Presentation on theme: "PLATO: Predictive Latency- Aware Total Ordering Mahesh Balakrishnan Ken Birman Amar Phanishayee."— Presentation transcript:
PLATO: Predictive Latency- Aware Total Ordering Mahesh Balakrishnan Ken Birman Amar Phanishayee
Total Ordering a.k.a Atomic Broadcast delivering messages to a set of nodes in the same order messages arrive at nodes in different orders… nodes agree on a single delivery order messages are delivered at nodes in the agreed order
Total Ordering in a Datacenter Updates are Totally Ordered Replicated Service Totally Ordered Multicast is used to consistently update Replicated Services Latency of Multicast System Consistency Requirement: order multicasts consistently, rapidly, robustly
Multicast Wishlist Low Latency! High (stable) throughput Minimal, proactive overheads Leverage hardware properties HW Multicast/Broadcast is fast, unreliable Handle varying data rates Datacenter workloads have sharp spikes… and extended troughs!
State-of-the-Art Traditional Protocols Conservative Latency-Overhead tradeoff Example: Fixed Sequencer Simple, works well Optimistic Total Ordering: deliver optimistically, rollback if incorrect Why this works – No out-of-order arrival in LANs Optimistic total ordering for datacenters?
PLATO: Predictive Ordering In a datacenter, broadcast / multicast occurs almost instantaneously Most of the time, messages arrive in same order at all nodes. Some of the time, messages arrive in different orders at different nodes. Can we predict out-of-order arrival?
Reasons for Disorder: Swaps Out-of-order arrival can occur when the inter-send interval between two messages is smaller than the diameter of the network Typical Datacenter Diameter: microseconds
Reasons for Disorder: Loss Datacenter networks are over- provisioned Loss never occurs in the network Datacenter nodes are cheap Loss occurs due to end-host buffer overflows caused by CPU contention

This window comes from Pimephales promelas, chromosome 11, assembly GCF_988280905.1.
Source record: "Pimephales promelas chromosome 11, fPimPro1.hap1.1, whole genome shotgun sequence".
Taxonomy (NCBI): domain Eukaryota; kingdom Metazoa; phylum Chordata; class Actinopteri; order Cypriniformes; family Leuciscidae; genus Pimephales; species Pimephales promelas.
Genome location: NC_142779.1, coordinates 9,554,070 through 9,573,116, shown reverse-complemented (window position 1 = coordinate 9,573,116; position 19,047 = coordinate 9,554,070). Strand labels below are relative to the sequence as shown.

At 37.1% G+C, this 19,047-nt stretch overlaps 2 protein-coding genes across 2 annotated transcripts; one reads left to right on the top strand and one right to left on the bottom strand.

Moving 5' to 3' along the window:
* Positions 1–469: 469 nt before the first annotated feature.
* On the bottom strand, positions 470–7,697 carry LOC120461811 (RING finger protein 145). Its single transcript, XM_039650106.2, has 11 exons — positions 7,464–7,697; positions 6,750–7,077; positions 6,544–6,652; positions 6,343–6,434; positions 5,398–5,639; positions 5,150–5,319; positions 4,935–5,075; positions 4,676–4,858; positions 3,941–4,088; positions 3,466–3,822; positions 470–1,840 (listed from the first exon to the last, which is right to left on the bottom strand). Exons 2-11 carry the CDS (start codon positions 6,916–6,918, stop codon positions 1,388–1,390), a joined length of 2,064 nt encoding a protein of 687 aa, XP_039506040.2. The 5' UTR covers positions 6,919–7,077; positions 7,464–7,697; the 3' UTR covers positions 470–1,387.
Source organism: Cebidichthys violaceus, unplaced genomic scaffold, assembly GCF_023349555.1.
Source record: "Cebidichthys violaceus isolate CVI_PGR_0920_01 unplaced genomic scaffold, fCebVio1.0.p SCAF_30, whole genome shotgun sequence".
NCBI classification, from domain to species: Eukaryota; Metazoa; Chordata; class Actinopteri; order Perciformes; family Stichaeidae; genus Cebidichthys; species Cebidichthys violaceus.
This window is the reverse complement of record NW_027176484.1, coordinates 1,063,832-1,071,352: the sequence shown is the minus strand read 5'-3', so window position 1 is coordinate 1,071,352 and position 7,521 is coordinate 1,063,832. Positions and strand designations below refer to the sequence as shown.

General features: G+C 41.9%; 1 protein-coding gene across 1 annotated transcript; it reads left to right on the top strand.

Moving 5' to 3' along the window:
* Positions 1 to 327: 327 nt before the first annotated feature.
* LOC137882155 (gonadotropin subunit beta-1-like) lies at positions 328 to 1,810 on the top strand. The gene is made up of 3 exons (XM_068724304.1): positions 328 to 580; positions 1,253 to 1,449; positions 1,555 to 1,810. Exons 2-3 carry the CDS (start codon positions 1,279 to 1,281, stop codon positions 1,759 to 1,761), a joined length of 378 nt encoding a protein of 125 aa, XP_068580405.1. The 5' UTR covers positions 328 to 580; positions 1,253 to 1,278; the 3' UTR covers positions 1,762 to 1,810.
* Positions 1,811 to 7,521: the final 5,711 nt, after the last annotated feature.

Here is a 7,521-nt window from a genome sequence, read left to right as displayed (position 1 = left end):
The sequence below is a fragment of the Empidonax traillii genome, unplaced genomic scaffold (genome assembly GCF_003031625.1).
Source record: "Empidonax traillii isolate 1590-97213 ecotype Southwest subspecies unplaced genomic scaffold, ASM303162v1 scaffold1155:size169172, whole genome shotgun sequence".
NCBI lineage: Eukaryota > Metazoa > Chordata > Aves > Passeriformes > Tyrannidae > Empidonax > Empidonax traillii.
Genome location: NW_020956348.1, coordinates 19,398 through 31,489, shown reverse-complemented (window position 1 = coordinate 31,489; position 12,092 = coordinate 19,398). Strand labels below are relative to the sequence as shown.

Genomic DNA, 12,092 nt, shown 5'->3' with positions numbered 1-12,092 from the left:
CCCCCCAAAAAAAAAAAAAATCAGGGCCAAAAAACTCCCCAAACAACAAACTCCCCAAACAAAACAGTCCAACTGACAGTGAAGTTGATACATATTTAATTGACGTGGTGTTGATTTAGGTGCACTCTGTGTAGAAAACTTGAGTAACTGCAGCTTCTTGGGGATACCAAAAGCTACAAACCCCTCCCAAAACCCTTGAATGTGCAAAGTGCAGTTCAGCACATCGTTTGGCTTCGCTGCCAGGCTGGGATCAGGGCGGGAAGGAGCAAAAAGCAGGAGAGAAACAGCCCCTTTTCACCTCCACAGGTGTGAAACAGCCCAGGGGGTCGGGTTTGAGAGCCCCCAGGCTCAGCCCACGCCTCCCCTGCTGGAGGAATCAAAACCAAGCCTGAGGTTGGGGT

Emulab Testbed (Utah)
Disorder: Emulab3 At 2800 packets per sec, 2% of all packet pairs are swapped and 0.5% of packets are lost. Percentage of swaps and losses goes up with data rate
Predicting Disorder Predictor: Inter-arrival time of consecutive packets into user-space Why? Swaps: simultaneous multicasts low inter-arrival time Loss: kernel buffer overflow sequence of low inter-arrival times
Predicting Disorder 95% of swaps and 14% of all pairs are within 128 µsecs Inter-arrival time of swaps Inter-arrival time of all pairs Cornell Datacenter, 400 multicasts/sec
PLATO Design Heuristic: If two packets arrive within Δ µsecs, possibility of disorder PLATO Heuristic + Lazy Fixed Sequencer Heuristic works ~ zero (Δ) latency Heuristic fails fixed sequencer latency
PLATO Design API: optdeliver, confirm, revoke Ordering Layer: Pending Queue: Packets suspected to be out-of-order, or queued behind suspected packets Suspicious Queue: Packets optdelivered to the application, not yet confirmed
Performance Fixed Sequencer PLATO At small values of Δ, very low latency of delivery but more rollbacks
Performance Latency of both Fixed- Sequencer and PLATO decreases as throughput increases
Performance Traffic Spike: PLATO is insensitive to data rate, while Fixed Sequencer depends on data rate
Performance Δ is varied adaptively in reaction to rollbacks Latency is as good as static Δ parameterization
Conclusion First optimistic total order protocol that predicts out-of-order delivery Slashes ordering latency in datacenter settings Stable at varying loads Ordering layer of a time-critical protocol stack for Datacenters